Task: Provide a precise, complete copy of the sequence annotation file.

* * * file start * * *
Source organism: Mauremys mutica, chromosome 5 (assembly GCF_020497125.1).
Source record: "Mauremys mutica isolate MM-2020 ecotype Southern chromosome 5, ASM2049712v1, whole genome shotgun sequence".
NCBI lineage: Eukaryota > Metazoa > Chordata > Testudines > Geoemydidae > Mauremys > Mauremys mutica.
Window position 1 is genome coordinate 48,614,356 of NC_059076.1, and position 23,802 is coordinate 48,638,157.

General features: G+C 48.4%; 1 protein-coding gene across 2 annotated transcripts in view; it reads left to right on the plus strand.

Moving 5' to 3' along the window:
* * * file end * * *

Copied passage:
Source organism: Mauremys mutica, chromosome 5 (assembly GCF_020497125.1).
Source record: "Mauremys mutica isolate MM-2020 ecotype Southern chromosome 5, ASM2049712v1, whole genome shotgun sequence".
NCBI lineage: Eukaryota > Metazoa > Chordata > Testudines > Geoemydidae > Mauremys > Mauremys mutica.
Window position 1 is genome coordinate 48,614,356 of NC_059076.1, and position 23,802 is coordinate 48,638,157.

General features: G+C 48.4%; 1 protein-coding gene across 2 annotated transcripts in view; it reads left to right on the plus strand.

Moving 5' to 3' along the window: